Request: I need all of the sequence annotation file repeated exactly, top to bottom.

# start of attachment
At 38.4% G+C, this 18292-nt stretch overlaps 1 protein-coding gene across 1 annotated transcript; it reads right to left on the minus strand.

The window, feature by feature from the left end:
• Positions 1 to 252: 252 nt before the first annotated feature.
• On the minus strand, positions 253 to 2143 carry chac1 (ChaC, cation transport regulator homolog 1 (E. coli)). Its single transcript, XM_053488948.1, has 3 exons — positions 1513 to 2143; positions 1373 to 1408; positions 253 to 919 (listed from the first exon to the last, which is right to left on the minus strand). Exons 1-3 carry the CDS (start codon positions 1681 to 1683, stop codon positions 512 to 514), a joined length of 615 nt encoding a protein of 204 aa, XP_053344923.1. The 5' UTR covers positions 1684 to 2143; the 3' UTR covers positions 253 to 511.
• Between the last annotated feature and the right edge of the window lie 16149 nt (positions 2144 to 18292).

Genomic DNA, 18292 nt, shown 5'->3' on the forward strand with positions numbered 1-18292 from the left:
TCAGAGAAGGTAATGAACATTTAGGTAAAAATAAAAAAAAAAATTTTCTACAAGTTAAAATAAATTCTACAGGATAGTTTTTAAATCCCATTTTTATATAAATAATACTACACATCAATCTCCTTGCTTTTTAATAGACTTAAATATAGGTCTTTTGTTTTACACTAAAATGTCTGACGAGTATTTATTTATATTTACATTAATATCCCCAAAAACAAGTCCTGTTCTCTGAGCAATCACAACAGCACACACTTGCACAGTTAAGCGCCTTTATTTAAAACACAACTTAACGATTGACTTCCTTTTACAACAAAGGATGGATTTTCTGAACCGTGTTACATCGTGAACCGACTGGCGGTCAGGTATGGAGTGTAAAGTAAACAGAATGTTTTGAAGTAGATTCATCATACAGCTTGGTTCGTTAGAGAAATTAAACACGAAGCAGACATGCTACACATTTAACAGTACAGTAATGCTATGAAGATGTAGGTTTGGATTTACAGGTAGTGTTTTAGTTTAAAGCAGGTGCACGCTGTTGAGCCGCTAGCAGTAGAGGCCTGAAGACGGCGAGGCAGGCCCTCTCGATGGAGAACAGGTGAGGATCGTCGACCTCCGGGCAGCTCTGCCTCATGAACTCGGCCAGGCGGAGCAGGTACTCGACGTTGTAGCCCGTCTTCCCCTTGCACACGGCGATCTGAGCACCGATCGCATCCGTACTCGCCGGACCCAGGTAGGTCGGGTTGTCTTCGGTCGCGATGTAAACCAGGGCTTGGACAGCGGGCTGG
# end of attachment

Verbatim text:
At 38.4% G+C, this 18292-nt stretch overlaps 1 protein-coding gene across 1 annotated transcript; it reads right to left on the minus strand.

The window, feature by feature from the left end:
• Positions 1 to 252: 252 nt before the first annotated feature.
• On the minus strand, positions 253 to 2143 carry chac1 (ChaC, cation transport regulator homolog 1 (E. coli)). Its single transcript, XM_053488948.1, has 3 exons — positions 1513 to 2143; positions 1373 to 1408; positions 253 to 919 (listed from the first exon to the last, which is right to left on the minus strand). Exons 1-3 carry the CDS (start codon positions 1681 to 1683, stop codon positions 512 to 514), a joined length of 615 nt encoding a protein of 204 aa, XP_053344923.1. The 5' UTR covers positions 1684 to 2143; the 3' UTR covers positions 253 to 511.
• Between the last annotated feature and the right edge of the window lie 16149 nt (positions 2144 to 18292).

Genomic DNA, 18292 nt, shown 5'->3' on the forward strand with positions numbered 1-18292 from the left:
TCAGAGAAGGTAATGAACATTTAGGTAAAAATAAAAAAAAAAATTTTCTACAAGTTAAAATAAATTCTACAGGATAGTTTTTAAATCCCATTTTTATATAAATAATACTACACATCAATCTCCTTGCTTTTTAATAGACTTAAATATAGGTCTTTTGTTTTACACTAAAATGTCTGACGAGTATTTATTTATATTTACATTAATATCCCCAAAAACAAGTCCTGTTCTCTGAGCAATCACAACAGCACACACTTGCACAGTTAAGCGCCTTTATTTAAAACACAACTTAACGATTGACTTCCTTTTACAACAAAGGATGGATTTTCTGAACCGTGTTACATCGTGAACCGACTGGCGGTCAGGTATGGAGTGTAAAGTAAACAGAATGTTTTGAAGTAGATTCATCATACAGCTTGGTTCGTTAGAGAAATTAAACACGAAGCAGACATGCTACACATTTAACAGTACAGTAATGCTATGAAGATGTAGGTTTGGATTTACAGGTAGTGTTTTAGTTTAAAGCAGGTGCACGCTGTTGAGCCGCTAGCAGTAGAGGCCTGAAGACGGCGAGGCAGGCCCTCTCGATGGAGAACAGGTGAGGATCGTCGACCTCCGGGCAGCTCTGCCTCATGAACTCGGCCAGGCGGAGCAGGTACTCGACGTTGTAGCCCGTCTTCCCCTTGCACACGGCGATCTGAGCACCGATCGCATCCGTACTCGCCGGACCCAGGTAGGTCGGGTTGTCTTCGGTCGCGATGTAAACCAGGGCTTGGACAGCGGGCTGG